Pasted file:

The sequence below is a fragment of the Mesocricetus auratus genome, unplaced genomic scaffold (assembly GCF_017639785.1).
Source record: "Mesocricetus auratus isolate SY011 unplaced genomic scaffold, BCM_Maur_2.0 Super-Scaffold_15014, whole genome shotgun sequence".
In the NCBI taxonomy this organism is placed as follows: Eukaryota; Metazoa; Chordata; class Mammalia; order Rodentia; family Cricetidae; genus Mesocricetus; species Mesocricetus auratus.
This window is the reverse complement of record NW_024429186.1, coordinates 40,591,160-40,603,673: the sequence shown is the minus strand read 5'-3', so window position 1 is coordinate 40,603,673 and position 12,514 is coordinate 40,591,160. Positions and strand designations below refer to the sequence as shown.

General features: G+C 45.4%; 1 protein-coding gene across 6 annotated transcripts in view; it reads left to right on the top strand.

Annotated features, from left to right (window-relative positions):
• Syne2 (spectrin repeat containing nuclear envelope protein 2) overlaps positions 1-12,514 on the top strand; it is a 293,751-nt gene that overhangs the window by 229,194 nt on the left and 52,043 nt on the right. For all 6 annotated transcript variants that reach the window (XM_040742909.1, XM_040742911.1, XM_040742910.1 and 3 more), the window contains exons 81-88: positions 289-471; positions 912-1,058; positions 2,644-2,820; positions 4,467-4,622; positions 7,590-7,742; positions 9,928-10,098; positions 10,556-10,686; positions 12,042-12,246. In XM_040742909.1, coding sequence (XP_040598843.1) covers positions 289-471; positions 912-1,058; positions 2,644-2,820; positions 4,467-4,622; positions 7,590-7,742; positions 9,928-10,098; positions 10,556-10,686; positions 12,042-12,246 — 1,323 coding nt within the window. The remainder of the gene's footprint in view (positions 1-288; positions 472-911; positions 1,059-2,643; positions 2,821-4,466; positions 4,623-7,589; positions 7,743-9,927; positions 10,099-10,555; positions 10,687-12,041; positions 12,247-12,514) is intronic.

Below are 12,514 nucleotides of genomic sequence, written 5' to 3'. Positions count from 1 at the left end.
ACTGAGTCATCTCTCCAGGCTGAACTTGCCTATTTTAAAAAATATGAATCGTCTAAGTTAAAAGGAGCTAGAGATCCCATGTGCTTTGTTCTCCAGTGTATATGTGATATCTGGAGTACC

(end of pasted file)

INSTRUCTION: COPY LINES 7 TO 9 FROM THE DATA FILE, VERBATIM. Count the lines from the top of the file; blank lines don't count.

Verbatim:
• Syne2 (spectrin repeat containing nuclear envelope protein 2) overlaps positions 1-12,514 on the top strand; it is a 293,751-nt gene that overhangs the window by 229,194 nt on the left and 52,043 nt on the right. For all 6 annotated transcript variants that reach the window (XM_040742909.1, XM_040742911.1, XM_040742910.1 and 3 more), the window contains exons 81-88: positions 289-471; positions 912-1,058; positions 2,644-2,820; positions 4,467-4,622; positions 7,590-7,742; positions 9,928-10,098; positions 10,556-10,686; positions 12,042-12,246. In XM_040742909.1, coding sequence (XP_040598843.1) covers positions 289-471; positions 912-1,058; positions 2,644-2,820; positions 4,467-4,622; positions 7,590-7,742; positions 9,928-10,098; positions 10,556-10,686; positions 12,042-12,246 — 1,323 coding nt within the window. The remainder of the gene's footprint in view (positions 1-288; positions 472-911; positions 1,059-2,643; positions 2,821-4,466; positions 4,623-7,589; positions 7,743-9,927; positions 10,099-10,555; positions 10,687-12,041; positions 12,247-12,514) is intronic.

Below are 12,514 nucleotides of genomic sequence, written 5' to 3'. Positions count from 1 at the left end.
ACTGAGTCATCTCTCCAGGCTGAACTTGCCTATTTTAAAAAATATGAATCGTCTAAGTTAAAAGGAGCTAGAGATCCCATGTGCTTTGTTCTCCAGTGTATATGTGATATCTGGAGTACC